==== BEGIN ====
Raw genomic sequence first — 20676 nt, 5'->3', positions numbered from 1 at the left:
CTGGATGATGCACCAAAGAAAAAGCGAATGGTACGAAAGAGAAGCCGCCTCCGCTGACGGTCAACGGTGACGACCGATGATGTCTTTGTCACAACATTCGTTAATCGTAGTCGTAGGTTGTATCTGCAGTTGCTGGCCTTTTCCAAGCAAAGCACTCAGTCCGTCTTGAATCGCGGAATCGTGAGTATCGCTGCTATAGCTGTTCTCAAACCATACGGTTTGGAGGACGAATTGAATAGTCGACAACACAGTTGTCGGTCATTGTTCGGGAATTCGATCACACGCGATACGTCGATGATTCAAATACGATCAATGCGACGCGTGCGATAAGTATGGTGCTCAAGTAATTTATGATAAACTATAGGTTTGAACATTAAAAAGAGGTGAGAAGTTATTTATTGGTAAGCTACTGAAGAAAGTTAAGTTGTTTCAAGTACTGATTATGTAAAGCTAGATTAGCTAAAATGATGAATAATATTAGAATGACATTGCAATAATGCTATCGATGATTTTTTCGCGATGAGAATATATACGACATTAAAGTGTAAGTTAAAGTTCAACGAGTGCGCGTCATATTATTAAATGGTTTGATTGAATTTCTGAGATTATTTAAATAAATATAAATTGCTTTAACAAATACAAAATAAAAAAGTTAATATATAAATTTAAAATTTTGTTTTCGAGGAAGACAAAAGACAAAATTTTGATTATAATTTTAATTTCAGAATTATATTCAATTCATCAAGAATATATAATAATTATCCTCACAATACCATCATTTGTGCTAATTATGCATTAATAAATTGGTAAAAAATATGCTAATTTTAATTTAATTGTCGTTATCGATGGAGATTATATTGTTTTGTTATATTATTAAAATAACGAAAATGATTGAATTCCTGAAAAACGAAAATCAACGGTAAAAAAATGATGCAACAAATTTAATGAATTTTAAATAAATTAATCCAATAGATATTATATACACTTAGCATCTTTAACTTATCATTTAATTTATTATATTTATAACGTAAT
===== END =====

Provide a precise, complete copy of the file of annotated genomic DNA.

Raw genomic sequence first — 20676 nt, 5'->3', positions numbered from 1 at the left:
CTGGATGATGCACCAAAGAAAAAGCGAATGGTACGAAAGAGAAGCCGCCTCCGCTGACGGTCAACGGTGACGACCGATGATGTCTTTGTCACAACATTCGTTAATCGTAGTCGTAGGTTGTATCTGCAGTTGCTGGCCTTTTCCAAGCAAAGCACTCAGTCCGTCTTGAATCGCGGAATCGTGAGTATCGCTGCTATAGCTGTTCTCAAACCATACGGTTTGGAGGACGAATTGAATAGTCGACAACACAGTTGTCGGTCATTGTTCGGGAATTCGATCACACGCGATACGTCGATGATTCAAATACGATCAATGCGACGCGTGCGATAAGTATGGTGCTCAAGTAATTTATGATAAACTATAGGTTTGAACATTAAAAAGAGGTGAGAAGTTATTTATTGGTAAGCTACTGAAGAAAGTTAAGTTGTTTCAAGTACTGATTATGTAAAGCTAGATTAGCTAAAATGATGAATAATATTAGAATGACATTGCAATAATGCTATCGATGATTTTTTCGCGATGAGAATATATACGACATTAAAGTGTAAGTTAAAGTTCAACGAGTGCGCGTCATATTATTAAATGGTTTGATTGAATTTCTGAGATTATTTAAATAAATATAAATTGCTTTAACAAATACAAAATAAAAAAGTTAATATATAAATTTAAAATTTTGTTTTCGAGGAAGACAAAAGACAAAATTTTGATTATAATTTTAATTTCAGAATTATATTCAATTCATCAAGAATATATAATAATTATCCTCACAATACCATCATTTGTGCTAATTATGCATTAATAAATTGGTAAAAAATATGCTAATTTTAATTTAATTGTCGTTATCGATGGAGATTATATTGTTTTGTTATATTATTAAAATAACGAAAATGATTGAATTCCTGAAAAACGAAAATCAACGGTAAAAAAATGATGCAACAAATTTAATGAATTTTAAATAAATTAATCCAATAGATATTATATACACTTAGCATCTTTAACTTATCATTTAATTTATTATATTTATAACGTAAT